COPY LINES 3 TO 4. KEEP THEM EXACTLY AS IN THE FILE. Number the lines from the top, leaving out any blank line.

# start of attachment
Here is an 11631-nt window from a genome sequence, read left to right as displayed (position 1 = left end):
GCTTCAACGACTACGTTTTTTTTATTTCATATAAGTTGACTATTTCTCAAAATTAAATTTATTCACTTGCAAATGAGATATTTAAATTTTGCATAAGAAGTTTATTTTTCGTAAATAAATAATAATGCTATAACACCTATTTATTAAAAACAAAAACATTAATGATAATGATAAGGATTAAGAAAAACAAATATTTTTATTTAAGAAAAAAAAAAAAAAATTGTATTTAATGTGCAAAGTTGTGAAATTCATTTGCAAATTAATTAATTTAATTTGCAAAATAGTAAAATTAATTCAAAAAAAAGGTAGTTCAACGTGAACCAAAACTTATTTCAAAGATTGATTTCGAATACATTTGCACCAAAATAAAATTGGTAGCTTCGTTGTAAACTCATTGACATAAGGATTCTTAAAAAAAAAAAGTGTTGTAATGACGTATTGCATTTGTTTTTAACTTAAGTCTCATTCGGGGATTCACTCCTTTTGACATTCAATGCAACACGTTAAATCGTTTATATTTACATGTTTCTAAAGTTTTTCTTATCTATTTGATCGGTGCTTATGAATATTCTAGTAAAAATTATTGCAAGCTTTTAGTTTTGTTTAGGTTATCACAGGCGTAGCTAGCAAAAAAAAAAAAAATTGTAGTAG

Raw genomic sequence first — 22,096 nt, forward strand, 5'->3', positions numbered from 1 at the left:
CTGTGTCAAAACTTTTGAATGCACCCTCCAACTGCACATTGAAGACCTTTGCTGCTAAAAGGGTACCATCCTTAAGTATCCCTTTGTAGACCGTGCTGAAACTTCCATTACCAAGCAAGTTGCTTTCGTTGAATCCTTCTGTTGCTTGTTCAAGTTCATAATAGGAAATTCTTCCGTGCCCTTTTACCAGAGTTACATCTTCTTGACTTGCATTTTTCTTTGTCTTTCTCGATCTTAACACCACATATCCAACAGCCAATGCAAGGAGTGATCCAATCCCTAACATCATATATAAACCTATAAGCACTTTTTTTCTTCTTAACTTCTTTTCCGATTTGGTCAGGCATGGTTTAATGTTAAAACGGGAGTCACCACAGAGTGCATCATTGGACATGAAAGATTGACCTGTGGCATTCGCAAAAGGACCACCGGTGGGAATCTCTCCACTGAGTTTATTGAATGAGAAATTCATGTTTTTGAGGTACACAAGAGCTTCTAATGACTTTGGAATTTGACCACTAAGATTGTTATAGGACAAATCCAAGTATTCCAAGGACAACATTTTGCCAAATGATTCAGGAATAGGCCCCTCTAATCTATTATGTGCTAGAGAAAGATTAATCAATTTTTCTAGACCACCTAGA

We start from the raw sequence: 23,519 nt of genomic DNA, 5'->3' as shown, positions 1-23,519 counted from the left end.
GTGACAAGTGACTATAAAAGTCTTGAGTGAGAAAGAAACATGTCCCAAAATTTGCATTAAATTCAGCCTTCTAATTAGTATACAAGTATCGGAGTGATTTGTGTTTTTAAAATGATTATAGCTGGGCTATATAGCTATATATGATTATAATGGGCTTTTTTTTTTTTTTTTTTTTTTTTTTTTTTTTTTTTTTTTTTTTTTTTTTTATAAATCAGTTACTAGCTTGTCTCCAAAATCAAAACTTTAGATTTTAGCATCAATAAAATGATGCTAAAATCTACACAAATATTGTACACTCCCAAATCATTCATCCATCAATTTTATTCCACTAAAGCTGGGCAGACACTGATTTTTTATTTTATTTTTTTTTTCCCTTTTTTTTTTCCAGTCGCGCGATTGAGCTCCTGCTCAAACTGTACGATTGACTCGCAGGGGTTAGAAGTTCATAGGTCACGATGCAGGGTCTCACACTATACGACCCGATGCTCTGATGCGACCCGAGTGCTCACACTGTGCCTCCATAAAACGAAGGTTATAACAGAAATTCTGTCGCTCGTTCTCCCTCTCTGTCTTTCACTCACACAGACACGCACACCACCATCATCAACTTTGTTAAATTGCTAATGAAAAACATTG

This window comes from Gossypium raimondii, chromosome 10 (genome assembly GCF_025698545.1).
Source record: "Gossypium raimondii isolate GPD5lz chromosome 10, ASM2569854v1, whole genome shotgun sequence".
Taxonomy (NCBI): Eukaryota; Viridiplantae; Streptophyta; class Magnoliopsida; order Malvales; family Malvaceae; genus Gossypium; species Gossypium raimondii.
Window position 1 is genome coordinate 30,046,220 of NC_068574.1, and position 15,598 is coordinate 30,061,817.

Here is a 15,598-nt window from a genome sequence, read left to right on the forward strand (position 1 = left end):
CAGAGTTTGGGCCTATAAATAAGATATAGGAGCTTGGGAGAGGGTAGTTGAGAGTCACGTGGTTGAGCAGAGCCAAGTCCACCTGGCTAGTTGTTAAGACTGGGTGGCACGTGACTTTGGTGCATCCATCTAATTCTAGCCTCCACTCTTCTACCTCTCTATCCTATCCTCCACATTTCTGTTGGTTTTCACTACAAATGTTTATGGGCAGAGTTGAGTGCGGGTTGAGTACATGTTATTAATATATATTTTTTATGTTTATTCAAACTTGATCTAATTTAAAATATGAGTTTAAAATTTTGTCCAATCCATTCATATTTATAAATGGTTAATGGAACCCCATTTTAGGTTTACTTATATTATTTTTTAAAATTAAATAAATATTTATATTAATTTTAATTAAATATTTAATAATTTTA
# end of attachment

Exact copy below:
Raw genomic sequence first — 22,096 nt, forward strand, 5'->3', positions numbered from 1 at the left:
CTGTGTCAAAACTTTTGAATGCACCCTCCAACTGCACATTGAAGACCTTTGCTGCTAAAAGGGTACCATCCTTAAGTATCCCTTTGTAGACCGTGCTGAAACTTCCATTACCAAGCAAGTTGCTTTCGTTGAATCCTTCTGTTGCTTGTTCAAGTTCATAATAGGAAATTCTTCCGTGCCCTTTTACCAGAGTTACATCTTCTTGACTTGCATTTTTCTTTGTCTTTCTCGATCTTAACACCACATATCCAACAGCCAATGCAAGGAGTGATCCAATCCCTAACATCATATATAAACCTATAAGCACTTTTTTTCTTCTTAACTTCTTTTCCGATTTGGTCAGGCATGGTTTAATGTTAAAACGGGAGTCACCACAGAGTGCATCATTGGACATGAAAGATTGACCTGTGGCATTCGCAAAAGGACCACCGGTGGGAATCTCTCCACTGAGTTTATTGAATGAGAAATTCATGTTTTTGAGGTACACAAGAGCTTCTAATGACTTTGGAATTTGACCACTAAGATTGTTATAGGACAAATCCAAGTATTCCAAGGACAACATTTTGCCAAATGATTCAGGAATAGGCCCCTCTAATCTATTATGTGCTAGAGAAAGATTAATCAATTTTTCTAGACCACCTAGA